I like to attach a 1/16 or 1/32 ounce Timb'r Rock jig to the end of the line instead of a plain hook. The Timb'r Rock jig allows you to present live bait or plastic in all kinds of cover without fear of snags. Due to its unique "weight centered" design, it lands upright every time. The patented seven strand wire guard protects the hook point from hang-ups. I like the color that a jig head adds, plus I need to add a little extra weight to pull the line down to the preset depth when using a jig head. If you use this slip bobber method, it will enable you to jig your bait vertically without positioning yourself over the top of the structure. With little or no wind you'll have action on the bobber. This can easily be achieved by sweeping the rod about a foot at a time. It might seem simple, and it is, but the results will astound you.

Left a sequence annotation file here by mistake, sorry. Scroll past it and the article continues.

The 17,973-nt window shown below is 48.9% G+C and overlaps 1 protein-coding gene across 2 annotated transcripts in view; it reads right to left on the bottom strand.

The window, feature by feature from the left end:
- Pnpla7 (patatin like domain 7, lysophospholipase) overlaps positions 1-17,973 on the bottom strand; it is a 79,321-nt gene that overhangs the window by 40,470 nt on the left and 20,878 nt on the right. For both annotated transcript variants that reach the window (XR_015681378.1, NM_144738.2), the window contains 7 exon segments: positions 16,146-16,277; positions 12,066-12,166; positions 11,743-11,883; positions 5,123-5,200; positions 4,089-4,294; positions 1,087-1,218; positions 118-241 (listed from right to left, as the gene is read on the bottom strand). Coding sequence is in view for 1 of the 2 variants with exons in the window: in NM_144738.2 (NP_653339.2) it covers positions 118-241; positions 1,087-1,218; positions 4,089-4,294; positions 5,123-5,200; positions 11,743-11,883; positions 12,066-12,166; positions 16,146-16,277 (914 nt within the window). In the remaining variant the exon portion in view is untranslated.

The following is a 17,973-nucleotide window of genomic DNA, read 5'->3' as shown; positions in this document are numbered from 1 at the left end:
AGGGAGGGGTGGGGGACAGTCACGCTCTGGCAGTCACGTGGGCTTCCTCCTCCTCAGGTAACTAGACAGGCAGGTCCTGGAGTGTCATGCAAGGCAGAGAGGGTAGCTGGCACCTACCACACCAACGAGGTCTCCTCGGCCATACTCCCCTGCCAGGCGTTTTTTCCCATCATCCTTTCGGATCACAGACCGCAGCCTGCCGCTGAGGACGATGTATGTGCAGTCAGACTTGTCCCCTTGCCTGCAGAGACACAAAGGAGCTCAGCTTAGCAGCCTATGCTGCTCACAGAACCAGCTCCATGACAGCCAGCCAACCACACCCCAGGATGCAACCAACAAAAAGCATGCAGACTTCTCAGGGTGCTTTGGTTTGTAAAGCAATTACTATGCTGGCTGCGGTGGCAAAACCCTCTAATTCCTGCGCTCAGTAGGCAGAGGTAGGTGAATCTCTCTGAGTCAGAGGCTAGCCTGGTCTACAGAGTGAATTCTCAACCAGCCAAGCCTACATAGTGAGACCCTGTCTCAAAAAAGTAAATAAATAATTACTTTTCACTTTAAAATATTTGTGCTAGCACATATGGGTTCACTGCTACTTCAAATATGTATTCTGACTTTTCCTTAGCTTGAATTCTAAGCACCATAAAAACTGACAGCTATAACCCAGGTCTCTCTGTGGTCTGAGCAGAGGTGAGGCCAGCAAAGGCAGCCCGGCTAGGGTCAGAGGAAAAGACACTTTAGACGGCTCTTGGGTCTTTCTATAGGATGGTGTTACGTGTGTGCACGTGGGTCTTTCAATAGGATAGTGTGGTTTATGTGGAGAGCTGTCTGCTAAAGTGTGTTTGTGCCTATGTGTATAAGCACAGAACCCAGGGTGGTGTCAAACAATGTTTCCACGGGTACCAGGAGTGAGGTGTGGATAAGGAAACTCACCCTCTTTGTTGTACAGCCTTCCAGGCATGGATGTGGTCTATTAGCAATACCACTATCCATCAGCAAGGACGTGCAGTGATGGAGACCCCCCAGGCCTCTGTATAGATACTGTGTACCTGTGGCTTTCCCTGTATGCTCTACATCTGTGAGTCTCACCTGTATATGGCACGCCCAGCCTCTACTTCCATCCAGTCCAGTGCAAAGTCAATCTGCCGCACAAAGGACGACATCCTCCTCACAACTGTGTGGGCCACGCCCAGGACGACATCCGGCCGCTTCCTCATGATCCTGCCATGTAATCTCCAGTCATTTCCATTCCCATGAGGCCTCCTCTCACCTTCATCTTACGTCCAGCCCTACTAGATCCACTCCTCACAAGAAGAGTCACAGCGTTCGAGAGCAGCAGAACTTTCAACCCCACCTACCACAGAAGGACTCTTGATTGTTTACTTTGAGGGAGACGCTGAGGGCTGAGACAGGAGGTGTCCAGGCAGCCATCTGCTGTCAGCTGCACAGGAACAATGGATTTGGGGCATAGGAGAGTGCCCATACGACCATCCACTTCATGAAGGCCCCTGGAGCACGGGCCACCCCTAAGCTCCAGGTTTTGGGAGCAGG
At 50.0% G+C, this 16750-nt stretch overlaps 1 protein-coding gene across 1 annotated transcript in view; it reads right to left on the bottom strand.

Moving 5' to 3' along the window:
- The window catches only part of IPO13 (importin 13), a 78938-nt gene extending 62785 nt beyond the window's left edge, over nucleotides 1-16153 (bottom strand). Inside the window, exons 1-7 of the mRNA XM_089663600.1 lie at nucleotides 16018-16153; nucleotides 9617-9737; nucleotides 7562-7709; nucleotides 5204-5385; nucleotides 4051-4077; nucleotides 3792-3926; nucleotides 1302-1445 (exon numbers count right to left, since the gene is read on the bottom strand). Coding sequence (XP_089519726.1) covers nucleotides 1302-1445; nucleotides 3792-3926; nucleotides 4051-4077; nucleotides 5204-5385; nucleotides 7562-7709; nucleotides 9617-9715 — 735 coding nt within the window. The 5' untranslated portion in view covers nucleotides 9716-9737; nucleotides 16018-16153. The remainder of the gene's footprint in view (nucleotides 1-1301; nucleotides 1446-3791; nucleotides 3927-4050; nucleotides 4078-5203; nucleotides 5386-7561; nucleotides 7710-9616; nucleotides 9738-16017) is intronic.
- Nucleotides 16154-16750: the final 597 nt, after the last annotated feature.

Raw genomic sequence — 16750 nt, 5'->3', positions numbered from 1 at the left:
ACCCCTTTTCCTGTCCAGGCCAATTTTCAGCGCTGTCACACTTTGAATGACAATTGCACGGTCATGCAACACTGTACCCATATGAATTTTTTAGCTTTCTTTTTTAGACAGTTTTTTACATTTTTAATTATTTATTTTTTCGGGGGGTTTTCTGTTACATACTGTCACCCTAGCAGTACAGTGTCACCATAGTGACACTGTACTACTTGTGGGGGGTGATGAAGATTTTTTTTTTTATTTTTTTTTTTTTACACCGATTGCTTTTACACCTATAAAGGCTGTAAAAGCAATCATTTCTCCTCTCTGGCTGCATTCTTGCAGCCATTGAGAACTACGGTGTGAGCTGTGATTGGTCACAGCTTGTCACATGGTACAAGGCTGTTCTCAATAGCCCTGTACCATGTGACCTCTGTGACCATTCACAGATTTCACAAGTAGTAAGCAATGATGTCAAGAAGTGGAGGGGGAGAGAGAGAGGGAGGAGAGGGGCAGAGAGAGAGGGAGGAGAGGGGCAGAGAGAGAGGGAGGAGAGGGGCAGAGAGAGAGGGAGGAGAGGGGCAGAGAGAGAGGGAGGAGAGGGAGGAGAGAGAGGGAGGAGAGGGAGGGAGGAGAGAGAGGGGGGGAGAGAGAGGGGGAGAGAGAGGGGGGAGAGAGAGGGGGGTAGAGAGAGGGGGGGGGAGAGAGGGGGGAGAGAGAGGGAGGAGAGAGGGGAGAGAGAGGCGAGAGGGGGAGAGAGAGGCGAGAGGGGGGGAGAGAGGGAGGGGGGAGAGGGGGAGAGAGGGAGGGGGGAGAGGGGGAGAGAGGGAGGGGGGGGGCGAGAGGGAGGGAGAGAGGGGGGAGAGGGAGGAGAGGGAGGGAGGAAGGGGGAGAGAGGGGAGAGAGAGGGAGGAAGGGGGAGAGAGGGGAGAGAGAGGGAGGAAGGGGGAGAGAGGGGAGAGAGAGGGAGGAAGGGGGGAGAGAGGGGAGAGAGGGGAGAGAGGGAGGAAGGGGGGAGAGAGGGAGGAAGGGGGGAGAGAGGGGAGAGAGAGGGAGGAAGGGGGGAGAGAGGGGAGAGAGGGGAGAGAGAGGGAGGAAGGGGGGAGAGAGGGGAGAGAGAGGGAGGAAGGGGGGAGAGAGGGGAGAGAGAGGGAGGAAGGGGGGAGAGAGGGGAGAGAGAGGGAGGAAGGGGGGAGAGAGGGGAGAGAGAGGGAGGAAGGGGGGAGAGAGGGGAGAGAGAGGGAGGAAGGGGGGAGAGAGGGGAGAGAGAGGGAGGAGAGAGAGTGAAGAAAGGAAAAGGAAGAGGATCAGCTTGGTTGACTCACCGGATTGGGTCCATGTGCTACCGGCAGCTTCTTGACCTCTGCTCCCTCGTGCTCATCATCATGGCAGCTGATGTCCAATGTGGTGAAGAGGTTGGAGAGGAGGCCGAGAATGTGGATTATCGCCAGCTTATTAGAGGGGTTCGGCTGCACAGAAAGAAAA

Probably the best method, or my favorite is, to timb'r doodle them with a jig. The No-Snagg Veg-E-Jig from Lindy is without a doubt the best way to fish timber. This jig allows you to penetrate the toughest brush pile on the water without getting hung up. The front eyelet position and the slender profile allows the Veg-E-Jig to slip through all weed vegetation and timber without all the frustrations of snags. Like the Timb'r Rock jig it also has the seven strand wire guard that protects the hook from snags, but this jig has the super strong, ultra sharp Gamakatsu hook and that makes for an awesome live bait delivery system. By dipping your bait into various spots in the flooded timber you will find that many walleyes are present and willing to bite.


Sam's Tip
A good friend of mine always said, “In order to be successful on the water you have to spend some time in the garage”. That is very true and it not only pertains to your tackle box put also your vehicle.